Playwright Lauren Yee’s universe is one in which people float away if not anchored by love, where the right hat serenades its wearer and memories are kept in little glass bottles.
This time-shifting, form-bending play also features an all-seeing Wall (Jo Anne Glover), the “wall of truth,” as it keeps insisting. And oh, yes, there’s a golem (Lily Kelting).
Retired hatmaker Hetchman (Mark C. Petrich) is spending his declining years in his easy chair in front of the TV, eating peanuts out of a jar and yelling (in broken, East European-inflected English) at his Wife to find his hat – you know, the one he always wears.
Hetchman’s Wife (Robin Christ), whose stooped posture and testy attitude tell the tale, has been married to this man for 60 years – and he can’t even remember her name. She’s annoyed – and jealous of his unholy attachment to that hat. She wants her own, but he’s never been willing to make her one.
One day she and the hat disappear. Thirty years later, he realizes that she (and it) are indeed gone and resolves to look for them. Tomorrow.
Hetchman’s lone friend Meckel (Fred Harlow) comes to commiserate and to pass on his own version of wisdom, which I’ll call the Love Corollary: “Love keep you grounded. Is true! ....The more love you have, the longer you live. The longer you live, the more love you need.”
Hetchman seems to have forgotten this, insisting “I do not need loving. I am not looking for wife. I am looking for hat.”
But he’s run out of peanuts. He finds some Cheetos, calling forth a Cheeto-eating golem from a trap door. The golem doesn’t talk much (grunting is a better word for it), but Hetchman hopes this is a stuff-finding golem, or at least a namefinding golem.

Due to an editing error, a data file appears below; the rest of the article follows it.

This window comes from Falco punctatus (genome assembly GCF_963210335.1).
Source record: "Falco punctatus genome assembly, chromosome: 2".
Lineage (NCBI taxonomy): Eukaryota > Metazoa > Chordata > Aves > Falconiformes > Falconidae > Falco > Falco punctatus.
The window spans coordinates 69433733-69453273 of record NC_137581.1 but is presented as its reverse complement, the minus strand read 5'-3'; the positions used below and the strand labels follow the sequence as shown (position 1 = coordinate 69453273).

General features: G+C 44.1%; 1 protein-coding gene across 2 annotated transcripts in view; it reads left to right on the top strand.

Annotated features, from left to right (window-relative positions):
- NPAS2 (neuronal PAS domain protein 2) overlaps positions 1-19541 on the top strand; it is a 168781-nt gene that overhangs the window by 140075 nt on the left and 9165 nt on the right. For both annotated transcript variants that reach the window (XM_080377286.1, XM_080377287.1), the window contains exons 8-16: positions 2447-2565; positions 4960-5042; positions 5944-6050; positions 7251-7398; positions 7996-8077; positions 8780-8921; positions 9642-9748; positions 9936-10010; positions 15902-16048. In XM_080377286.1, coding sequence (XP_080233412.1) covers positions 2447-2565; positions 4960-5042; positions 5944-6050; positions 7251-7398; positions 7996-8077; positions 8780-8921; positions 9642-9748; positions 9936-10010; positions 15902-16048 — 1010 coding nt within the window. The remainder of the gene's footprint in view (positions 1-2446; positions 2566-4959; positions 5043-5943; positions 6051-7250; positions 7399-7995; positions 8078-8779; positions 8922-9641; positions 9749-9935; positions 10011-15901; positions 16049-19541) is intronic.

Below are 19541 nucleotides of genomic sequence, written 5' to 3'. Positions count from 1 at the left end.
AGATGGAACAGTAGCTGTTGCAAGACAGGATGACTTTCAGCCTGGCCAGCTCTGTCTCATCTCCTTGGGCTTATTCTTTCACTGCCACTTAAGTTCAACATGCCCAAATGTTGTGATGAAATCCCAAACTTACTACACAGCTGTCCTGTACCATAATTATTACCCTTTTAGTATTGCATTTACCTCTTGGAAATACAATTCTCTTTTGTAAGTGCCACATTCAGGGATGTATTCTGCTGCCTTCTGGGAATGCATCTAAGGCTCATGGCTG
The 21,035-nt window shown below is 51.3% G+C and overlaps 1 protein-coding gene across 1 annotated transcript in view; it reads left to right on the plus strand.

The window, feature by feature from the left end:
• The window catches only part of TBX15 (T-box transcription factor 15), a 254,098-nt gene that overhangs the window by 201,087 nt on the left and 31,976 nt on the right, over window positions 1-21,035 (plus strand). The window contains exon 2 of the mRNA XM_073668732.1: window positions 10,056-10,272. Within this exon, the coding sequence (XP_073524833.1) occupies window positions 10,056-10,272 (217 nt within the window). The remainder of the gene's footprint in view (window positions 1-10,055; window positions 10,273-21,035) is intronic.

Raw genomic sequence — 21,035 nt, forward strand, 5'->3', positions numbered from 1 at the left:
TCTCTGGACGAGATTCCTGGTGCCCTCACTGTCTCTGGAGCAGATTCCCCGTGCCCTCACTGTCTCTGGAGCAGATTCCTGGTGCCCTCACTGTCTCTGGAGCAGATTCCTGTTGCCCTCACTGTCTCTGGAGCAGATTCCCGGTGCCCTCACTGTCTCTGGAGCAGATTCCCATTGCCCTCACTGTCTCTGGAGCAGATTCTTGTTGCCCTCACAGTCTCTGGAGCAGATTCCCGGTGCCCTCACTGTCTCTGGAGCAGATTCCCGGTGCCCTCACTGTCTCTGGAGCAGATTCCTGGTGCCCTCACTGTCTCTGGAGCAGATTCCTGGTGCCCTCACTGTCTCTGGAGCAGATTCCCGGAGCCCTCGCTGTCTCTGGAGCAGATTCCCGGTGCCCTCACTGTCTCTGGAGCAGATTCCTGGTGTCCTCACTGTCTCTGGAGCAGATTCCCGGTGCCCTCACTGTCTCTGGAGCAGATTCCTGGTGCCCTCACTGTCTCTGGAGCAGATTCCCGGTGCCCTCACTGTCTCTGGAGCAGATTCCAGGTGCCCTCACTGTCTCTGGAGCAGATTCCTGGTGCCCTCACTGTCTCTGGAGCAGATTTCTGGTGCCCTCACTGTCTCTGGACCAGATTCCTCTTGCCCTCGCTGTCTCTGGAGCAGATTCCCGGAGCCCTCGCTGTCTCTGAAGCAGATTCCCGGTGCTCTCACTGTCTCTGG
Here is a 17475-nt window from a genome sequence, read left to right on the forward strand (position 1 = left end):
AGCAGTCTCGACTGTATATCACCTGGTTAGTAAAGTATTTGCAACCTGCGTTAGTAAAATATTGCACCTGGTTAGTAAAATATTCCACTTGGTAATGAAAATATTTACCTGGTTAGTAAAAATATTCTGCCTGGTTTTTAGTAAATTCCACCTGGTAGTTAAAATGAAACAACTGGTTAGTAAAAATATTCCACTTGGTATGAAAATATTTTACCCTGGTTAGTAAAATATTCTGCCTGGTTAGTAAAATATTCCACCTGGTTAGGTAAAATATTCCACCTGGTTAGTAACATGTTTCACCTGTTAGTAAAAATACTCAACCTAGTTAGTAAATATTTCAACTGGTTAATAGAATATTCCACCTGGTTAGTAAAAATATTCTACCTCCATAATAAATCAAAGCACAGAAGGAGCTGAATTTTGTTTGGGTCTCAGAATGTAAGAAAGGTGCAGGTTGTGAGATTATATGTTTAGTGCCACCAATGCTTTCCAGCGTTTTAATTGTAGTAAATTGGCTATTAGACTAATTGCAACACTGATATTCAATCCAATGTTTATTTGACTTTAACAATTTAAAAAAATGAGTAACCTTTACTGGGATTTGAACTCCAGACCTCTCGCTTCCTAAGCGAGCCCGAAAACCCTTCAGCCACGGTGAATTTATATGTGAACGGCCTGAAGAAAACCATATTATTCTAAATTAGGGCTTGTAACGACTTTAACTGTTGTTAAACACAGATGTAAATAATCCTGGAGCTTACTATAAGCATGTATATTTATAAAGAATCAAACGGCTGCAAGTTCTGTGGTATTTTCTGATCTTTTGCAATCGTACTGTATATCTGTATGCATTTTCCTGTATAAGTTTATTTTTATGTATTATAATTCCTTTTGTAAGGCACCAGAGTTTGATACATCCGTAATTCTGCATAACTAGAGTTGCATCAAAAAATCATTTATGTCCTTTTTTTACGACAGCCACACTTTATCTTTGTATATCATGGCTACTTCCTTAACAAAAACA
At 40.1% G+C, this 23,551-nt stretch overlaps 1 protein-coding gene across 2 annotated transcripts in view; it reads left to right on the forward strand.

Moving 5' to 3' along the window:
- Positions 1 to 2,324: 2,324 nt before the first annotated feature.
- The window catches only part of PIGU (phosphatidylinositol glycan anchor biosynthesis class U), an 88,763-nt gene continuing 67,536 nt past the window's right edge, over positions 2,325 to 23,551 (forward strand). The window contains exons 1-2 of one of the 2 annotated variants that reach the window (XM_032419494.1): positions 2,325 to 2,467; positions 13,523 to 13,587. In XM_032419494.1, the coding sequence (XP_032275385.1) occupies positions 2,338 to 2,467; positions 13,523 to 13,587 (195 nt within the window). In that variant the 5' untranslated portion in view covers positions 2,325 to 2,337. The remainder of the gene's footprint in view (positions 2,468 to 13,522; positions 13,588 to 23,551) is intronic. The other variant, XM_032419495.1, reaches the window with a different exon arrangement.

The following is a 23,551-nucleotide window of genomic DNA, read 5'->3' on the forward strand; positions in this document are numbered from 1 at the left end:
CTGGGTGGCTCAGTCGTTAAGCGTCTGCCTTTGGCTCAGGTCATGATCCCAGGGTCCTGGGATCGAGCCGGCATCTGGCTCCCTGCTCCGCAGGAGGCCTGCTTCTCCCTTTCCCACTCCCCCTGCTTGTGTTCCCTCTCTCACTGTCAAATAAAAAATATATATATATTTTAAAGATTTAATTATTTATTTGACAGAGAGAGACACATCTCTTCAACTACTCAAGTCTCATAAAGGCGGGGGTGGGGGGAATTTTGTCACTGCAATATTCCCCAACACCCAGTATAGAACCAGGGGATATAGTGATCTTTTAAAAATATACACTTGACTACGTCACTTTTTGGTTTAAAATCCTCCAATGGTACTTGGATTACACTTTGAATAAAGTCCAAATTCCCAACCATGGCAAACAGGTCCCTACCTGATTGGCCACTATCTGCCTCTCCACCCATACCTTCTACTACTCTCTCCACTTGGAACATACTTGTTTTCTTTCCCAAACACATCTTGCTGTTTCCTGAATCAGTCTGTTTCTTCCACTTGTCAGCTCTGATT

There’s another narrator – the dramatically problematic Voice (Jennifer Eve Thorn), clearly a modern character without accent, who reads Wall’s pronouncements and “stories” floated down on pieces of paper.
Thorn’s Voice does double duty as the love interest of the other modern character, young Gabe (Albert Park), who excitedly brings photos of possible flower arrangements for their wedding – until Voice finally tells him she is incapable of love, and he goes off to get a grounding hug from his mother.
Director Janet Hayatshahi paces the show well and has a terrific cast to work with, anchored by Glover’s Wall, a combination Greek chorus/Delphic oracle with an impish sense of humor.
Petrich is smile-inducing, even poignant as the man who seems to have forgotten that his wife is more important than that hat.
Christ is stunning as the put-upon Wife who only wants her due – or at least her own hat to love.
Harlow charms as the bumbling Meckel, who must teach his friend what really matters.
Thorn is excellent as the narrator Voice. It’s a little puzzling why she is asked to do double duty as the not-quite lover of Gabe. In fact, both of these young characters seem like add-ons and a bit redundant. It’s not difficult to take Hetchman’s lessons about love as a universal without resorting to confirmation from the younger generation.
Keating’s Golem is ... well, what can you say about a character dressed in muck who only grunts? Properly golemlike?
Kudos to the production team as well: Victoria Petrovich’s simple but fine set; Alina Bokovikova’s excellent costumes (especially for the golem); Sherrice Kelly’s effective lighting and Nicholas Drashner’s sound design and original music all add to the theatrical experience.
Yee’s approach is quirky, her humor biting, and – best of all – there isn’t a dull moment here. When I sent a few lines of the play to a friend, he said, “Oh, a Jewish play ripped from the pages of ‘Mad’ magazine.”
Not a bad description.
“A Man, His Wife and His Hat” plays through April 29 at Moxie Theatre, 6663 El Cajon Blvd.
Thursday through Saturday at 8 pm; Sunday at 2 pm.
For tickets, call (858) 598-7620 or visit HERE.
To read more reviews by SDGLN Theater Critic Jean Lowerison, click HERE.